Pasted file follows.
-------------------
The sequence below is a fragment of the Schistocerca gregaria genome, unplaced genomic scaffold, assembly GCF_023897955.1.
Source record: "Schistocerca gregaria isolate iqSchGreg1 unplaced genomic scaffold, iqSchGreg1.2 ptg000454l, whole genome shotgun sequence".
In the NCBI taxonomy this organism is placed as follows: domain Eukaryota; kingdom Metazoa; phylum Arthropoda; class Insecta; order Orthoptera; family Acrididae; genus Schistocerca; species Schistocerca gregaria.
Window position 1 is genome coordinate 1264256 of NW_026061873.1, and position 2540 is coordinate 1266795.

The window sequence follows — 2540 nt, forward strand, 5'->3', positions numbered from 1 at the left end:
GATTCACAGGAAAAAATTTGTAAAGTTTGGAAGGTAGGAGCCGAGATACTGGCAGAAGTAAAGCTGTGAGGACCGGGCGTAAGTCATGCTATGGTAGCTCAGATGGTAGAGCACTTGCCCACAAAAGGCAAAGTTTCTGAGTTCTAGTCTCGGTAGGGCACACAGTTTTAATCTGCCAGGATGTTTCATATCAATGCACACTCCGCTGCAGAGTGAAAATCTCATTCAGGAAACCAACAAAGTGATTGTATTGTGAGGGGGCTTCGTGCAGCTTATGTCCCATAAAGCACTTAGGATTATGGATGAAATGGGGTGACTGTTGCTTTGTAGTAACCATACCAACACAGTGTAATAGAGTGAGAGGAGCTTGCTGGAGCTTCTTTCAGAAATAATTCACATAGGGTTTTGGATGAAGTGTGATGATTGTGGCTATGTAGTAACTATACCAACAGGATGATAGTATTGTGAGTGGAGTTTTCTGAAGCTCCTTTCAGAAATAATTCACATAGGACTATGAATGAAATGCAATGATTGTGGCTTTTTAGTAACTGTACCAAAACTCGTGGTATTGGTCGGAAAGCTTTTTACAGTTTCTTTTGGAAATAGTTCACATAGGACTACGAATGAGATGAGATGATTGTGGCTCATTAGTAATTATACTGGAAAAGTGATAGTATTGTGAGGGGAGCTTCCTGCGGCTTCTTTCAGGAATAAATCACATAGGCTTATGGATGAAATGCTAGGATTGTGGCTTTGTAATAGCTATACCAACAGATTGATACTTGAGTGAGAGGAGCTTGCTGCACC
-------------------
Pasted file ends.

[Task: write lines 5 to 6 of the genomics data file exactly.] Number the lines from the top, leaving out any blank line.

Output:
The window sequence follows — 2540 nt, forward strand, 5'->3', positions numbered from 1 at the left end:
GATTCACAGGAAAAAATTTGTAAAGTTTGGAAGGTAGGAGCCGAGATACTGGCAGAAGTAAAGCTGTGAGGACCGGGCGTAAGTCATGCTATGGTAGCTCAGATGGTAGAGCACTTGCCCACAAAAGGCAAAGTTTCTGAGTTCTAGTCTCGGTAGGGCACACAGTTTTAATCTGCCAGGATGTTTCATATCAATGCACACTCCGCTGCAGAGTGAAAATCTCATTCAGGAAACCAACAAAGTGATTGTATTGTGAGGGGGCTTCGTGCAGCTTATGTCCCATAAAGCACTTAGGATTATGGATGAAATGGGGTGACTGTTGCTTTGTAGTAACCATACCAACACAGTGTAATAGAGTGAGAGGAGCTTGCTGGAGCTTCTTTCAGAAATAATTCACATAGGGTTTTGGATGAAGTGTGATGATTGTGGCTATGTAGTAACTATACCAACAGGATGATAGTATTGTGAGTGGAGTTTTCTGAAGCTCCTTTCAGAAATAATTCACATAGGACTATGAATGAAATGCAATGATTGTGGCTTTTTAGTAACTGTACCAAAACTCGTGGTATTGGTCGGAAAGCTTTTTACAGTTTCTTTTGGAAATAGTTCACATAGGACTACGAATGAGATGAGATGATTGTGGCTCATTAGTAATTATACTGGAAAAGTGATAGTATTGTGAGGGGAGCTTCCTGCGGCTTCTTTCAGGAATAAATCACATAGGCTTATGGATGAAATGCTAGGATTGTGGCTTTGTAATAGCTATACCAACAGATTGATACTTGAGTGAGAGGAGCTTGCTGCACC